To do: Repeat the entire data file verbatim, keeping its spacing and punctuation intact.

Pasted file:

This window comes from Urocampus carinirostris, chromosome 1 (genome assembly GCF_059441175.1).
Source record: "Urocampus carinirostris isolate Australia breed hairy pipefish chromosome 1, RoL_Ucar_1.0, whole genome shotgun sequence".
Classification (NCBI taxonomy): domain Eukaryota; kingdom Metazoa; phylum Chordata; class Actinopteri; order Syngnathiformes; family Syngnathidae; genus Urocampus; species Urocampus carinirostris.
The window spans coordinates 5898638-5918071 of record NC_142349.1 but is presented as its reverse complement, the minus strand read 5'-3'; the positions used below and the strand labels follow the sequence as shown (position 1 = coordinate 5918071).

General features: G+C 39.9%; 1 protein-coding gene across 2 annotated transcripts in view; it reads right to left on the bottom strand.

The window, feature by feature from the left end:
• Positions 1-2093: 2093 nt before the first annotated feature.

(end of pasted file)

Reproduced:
This window comes from Urocampus carinirostris, chromosome 1 (genome assembly GCF_059441175.1).
Source record: "Urocampus carinirostris isolate Australia breed hairy pipefish chromosome 1, RoL_Ucar_1.0, whole genome shotgun sequence".
Classification (NCBI taxonomy): domain Eukaryota; kingdom Metazoa; phylum Chordata; class Actinopteri; order Syngnathiformes; family Syngnathidae; genus Urocampus; species Urocampus carinirostris.
The window spans coordinates 5898638-5918071 of record NC_142349.1 but is presented as its reverse complement, the minus strand read 5'-3'; the positions used below and the strand labels follow the sequence as shown (position 1 = coordinate 5918071).

General features: G+C 39.9%; 1 protein-coding gene across 2 annotated transcripts in view; it reads right to left on the bottom strand.

The window, feature by feature from the left end:
• Positions 1-2093: 2093 nt before the first annotated feature.